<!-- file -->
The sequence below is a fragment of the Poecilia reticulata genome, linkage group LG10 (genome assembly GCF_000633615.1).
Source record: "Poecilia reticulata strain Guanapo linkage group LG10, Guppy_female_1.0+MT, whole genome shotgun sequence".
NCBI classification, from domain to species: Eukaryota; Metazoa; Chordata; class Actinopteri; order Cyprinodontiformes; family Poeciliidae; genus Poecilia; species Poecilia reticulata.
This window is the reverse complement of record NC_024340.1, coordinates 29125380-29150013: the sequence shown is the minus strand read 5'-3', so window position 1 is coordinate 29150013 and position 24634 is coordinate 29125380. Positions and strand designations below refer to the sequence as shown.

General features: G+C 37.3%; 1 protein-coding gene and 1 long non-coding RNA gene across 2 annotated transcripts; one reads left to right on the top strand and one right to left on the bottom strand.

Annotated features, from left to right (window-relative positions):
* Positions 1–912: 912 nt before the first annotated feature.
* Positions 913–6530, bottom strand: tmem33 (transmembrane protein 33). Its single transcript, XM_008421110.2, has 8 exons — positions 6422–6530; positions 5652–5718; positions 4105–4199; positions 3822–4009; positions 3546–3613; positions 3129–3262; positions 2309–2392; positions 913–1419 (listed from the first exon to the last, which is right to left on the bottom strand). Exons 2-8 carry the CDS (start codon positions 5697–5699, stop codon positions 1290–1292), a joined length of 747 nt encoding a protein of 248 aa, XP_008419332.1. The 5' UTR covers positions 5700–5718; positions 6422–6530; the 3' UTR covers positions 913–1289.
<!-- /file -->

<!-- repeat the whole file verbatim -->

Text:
The sequence below is a fragment of the Poecilia reticulata genome, linkage group LG10 (genome assembly GCF_000633615.1).
Source record: "Poecilia reticulata strain Guanapo linkage group LG10, Guppy_female_1.0+MT, whole genome shotgun sequence".
NCBI classification, from domain to species: Eukaryota; Metazoa; Chordata; class Actinopteri; order Cyprinodontiformes; family Poeciliidae; genus Poecilia; species Poecilia reticulata.
This window is the reverse complement of record NC_024340.1, coordinates 29125380-29150013: the sequence shown is the minus strand read 5'-3', so window position 1 is coordinate 29150013 and position 24634 is coordinate 29125380. Positions and strand designations below refer to the sequence as shown.

General features: G+C 37.3%; 1 protein-coding gene and 1 long non-coding RNA gene across 2 annotated transcripts; one reads left to right on the top strand and one right to left on the bottom strand.

Annotated features, from left to right (window-relative positions):
* Positions 1–912: 912 nt before the first annotated feature.
* Positions 913–6530, bottom strand: tmem33 (transmembrane protein 33). Its single transcript, XM_008421110.2, has 8 exons — positions 6422–6530; positions 5652–5718; positions 4105–4199; positions 3822–4009; positions 3546–3613; positions 3129–3262; positions 2309–2392; positions 913–1419 (listed from the first exon to the last, which is right to left on the bottom strand). Exons 2-8 carry the CDS (start codon positions 5697–5699, stop codon positions 1290–1292), a joined length of 747 nt encoding a protein of 248 aa, XP_008419332.1. The 5' UTR covers positions 5700–5718; positions 6422–6530; the 3' UTR covers positions 913–1289.